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Authors: Colò, L.* 
Ripepe, M.* 
Baker, D. R.* 
Polacci, M.* 
Title: Magma vesiculation and infrasonic activity at Stromboli open conduit volcano
Issue Date: 1-Apr-2010
Series/Report no.: 3-4/292(2010)
DOI: 10.1016/j.epsl.2010.01.018
Keywords: Strombolian activity
magma vesiculation
conduit dynamics
explosive volcanism
bubble size distribution
Subject Classification04. Solid Earth::04.08. Volcanology::04.08.03. Magmas 
04. Solid Earth::04.08. Volcanology::04.08.05. Volcanic rocks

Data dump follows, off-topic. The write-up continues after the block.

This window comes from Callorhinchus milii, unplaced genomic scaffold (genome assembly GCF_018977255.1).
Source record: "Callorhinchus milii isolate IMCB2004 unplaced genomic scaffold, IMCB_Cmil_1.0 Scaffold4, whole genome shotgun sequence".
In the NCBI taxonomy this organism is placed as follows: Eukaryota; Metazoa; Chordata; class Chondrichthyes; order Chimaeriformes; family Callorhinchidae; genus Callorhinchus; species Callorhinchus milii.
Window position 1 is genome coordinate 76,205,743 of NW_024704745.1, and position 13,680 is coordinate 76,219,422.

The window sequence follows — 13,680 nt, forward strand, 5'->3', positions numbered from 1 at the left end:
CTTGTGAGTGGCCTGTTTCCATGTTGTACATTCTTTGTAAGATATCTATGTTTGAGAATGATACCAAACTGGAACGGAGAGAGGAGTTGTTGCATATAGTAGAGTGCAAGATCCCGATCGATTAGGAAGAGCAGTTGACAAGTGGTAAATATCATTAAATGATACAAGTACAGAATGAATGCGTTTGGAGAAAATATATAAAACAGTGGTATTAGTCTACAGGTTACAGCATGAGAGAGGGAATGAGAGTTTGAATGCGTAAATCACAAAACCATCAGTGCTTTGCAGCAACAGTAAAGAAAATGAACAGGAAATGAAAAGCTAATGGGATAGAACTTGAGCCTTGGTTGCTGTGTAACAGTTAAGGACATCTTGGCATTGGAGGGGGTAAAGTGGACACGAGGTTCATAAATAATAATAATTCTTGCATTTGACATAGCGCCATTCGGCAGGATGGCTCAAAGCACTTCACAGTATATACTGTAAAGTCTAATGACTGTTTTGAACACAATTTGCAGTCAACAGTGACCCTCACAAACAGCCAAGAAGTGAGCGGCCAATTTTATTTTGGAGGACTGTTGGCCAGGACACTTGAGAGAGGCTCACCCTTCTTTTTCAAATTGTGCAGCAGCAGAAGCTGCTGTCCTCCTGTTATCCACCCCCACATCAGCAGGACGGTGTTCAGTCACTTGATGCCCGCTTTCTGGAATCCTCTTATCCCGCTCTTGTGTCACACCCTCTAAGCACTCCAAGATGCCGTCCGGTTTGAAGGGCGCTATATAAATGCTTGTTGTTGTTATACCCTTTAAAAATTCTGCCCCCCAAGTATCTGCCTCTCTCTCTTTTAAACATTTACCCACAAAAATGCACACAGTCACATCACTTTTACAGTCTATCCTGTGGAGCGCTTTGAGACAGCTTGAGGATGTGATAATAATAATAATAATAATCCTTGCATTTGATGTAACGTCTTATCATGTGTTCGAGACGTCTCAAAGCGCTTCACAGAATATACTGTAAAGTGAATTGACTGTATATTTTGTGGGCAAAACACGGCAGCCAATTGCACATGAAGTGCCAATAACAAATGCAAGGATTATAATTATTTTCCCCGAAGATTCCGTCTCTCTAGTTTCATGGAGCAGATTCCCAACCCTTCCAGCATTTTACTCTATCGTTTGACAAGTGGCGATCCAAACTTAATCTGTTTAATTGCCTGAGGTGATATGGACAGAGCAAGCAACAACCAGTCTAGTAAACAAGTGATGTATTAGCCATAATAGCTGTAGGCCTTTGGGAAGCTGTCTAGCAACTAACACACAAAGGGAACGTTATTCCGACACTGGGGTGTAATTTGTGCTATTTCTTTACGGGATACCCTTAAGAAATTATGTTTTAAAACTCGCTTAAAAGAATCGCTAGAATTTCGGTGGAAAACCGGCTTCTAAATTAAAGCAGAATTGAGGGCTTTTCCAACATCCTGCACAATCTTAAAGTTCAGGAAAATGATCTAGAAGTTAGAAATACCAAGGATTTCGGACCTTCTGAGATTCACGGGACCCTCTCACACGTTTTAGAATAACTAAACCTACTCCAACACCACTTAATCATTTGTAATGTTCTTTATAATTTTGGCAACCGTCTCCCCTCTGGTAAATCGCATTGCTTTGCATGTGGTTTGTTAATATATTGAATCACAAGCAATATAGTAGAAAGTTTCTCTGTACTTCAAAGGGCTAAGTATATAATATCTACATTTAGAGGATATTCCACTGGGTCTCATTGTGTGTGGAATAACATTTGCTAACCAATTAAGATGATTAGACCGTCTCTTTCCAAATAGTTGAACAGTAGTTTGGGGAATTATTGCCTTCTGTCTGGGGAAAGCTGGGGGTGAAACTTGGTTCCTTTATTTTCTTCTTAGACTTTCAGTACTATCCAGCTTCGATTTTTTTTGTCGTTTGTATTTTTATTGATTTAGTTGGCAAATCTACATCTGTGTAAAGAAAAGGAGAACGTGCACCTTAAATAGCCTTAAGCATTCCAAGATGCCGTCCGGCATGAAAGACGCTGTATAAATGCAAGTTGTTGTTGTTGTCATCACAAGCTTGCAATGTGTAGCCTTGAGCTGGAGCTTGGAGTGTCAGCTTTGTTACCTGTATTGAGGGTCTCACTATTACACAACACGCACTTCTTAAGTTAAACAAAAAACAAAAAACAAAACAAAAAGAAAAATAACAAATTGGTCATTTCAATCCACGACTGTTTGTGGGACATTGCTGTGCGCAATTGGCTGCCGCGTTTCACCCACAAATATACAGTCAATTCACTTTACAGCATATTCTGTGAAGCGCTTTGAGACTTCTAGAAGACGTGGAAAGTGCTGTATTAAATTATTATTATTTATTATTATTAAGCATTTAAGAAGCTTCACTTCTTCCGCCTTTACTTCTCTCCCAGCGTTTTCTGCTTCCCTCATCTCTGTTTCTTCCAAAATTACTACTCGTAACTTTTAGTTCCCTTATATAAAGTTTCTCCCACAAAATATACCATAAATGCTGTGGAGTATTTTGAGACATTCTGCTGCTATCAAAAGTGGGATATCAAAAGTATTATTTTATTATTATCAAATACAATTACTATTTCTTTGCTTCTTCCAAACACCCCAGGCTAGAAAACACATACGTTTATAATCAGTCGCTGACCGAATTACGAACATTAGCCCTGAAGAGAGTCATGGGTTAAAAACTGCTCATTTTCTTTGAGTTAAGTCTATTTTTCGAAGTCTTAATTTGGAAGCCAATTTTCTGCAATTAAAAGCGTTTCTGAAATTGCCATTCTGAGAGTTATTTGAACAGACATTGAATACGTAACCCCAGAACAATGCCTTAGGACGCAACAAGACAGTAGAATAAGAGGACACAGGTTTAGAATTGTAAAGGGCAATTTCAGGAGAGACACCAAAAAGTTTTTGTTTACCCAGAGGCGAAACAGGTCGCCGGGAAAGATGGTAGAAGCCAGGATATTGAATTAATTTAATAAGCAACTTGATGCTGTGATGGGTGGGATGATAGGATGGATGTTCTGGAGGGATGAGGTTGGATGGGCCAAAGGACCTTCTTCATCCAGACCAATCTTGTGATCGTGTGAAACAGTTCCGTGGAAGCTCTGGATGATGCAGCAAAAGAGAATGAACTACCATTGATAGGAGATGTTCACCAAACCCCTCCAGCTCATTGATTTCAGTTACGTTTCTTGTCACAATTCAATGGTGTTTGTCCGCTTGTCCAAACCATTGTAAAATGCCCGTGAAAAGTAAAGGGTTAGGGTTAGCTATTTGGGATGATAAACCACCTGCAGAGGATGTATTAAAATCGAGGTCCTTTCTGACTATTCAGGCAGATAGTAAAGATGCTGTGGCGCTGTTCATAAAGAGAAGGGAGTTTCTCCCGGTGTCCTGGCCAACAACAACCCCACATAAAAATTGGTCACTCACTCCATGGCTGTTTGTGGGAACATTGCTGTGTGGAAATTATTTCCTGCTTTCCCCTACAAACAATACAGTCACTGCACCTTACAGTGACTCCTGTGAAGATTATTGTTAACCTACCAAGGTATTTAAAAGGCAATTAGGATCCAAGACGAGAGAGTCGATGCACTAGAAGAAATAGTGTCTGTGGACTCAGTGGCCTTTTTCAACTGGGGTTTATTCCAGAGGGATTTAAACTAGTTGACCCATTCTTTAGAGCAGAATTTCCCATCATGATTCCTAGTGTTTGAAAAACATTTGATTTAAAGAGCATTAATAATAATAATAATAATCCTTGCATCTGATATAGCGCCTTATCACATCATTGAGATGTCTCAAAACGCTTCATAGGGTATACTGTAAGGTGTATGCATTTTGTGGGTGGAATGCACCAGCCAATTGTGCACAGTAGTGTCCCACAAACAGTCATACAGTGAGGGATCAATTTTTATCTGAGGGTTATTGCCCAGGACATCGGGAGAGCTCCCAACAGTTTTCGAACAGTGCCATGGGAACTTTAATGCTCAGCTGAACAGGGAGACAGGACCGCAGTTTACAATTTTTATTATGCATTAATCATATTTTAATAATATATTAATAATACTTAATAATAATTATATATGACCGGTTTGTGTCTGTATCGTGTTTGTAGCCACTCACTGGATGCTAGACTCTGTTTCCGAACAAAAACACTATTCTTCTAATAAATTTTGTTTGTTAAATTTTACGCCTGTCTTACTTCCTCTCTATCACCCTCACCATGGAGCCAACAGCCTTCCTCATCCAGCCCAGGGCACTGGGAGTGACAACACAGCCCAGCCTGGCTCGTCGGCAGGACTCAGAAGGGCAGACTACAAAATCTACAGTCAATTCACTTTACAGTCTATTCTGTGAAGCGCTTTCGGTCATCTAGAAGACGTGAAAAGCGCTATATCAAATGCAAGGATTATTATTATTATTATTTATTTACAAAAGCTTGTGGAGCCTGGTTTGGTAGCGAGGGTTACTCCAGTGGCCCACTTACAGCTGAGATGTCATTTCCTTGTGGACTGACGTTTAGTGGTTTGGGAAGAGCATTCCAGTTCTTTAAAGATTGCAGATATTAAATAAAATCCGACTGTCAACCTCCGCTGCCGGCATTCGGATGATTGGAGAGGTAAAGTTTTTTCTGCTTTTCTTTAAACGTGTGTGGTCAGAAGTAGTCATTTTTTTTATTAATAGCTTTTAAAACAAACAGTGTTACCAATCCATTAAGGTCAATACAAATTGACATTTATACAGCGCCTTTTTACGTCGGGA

Abstract: Explosive activity at Stromboli is explained in terms of dynamics of large gas bubbles that ascend in the magma conduit and burst at the free surface generating acoustic pressure that propagates as infrasonic signals in the atmosphere. The rate and the amplitude of the infrasonic activity is directly linked to the rate and the overpressure of the bursting gas bubbles and thus reflects the rate at which magma column degasses under non-equilibrium pressure conditions. We investigate the link between explosive degassing and magma vesiculation by comparing the rate of infrasonic activity with the bubble size distributions (BSDs) of scoria clasts collected during several days of explosive activity at Stromboli. BSDs of scoria show a characteristic power law distribution, which reflect a gas bubble concentration mainly controlled by a combined process of bubble nucleation and coalescence. The cumulative distribution of the infrasonic pressure follows two power laws, indicating a clear separation between the frequent, but weak, bursting of small gas bubbles (puffing) and the more energetic explosions of large gas slugs. The exponents of power laws derived for puffing and explosive infrasonic activity show strongly correlated (0.96) changes with time indicating that when the puffing rate is high, the number of energetic explosions is also elevated. This correlation suggests that both puffing and explosive activity are driven by the same magma degassing dynamics. In addition, changes of both infrasonic power law exponents are very well correlated (0.92 with puffing and 0.87 with explosions) with variations of the BSD exponents of the scoria clasts, providing evidence of the strong interplay between scoria vesiculation and magma explosivity. Our analysis indicates that variable magma vesiculation regimes recorded in the scoria correlate with the event number and energy of the explosive activity. We propose that monitoring infrasound on active volcanoes may be an alternative way to look at the vesiculation process in open conduit systems.
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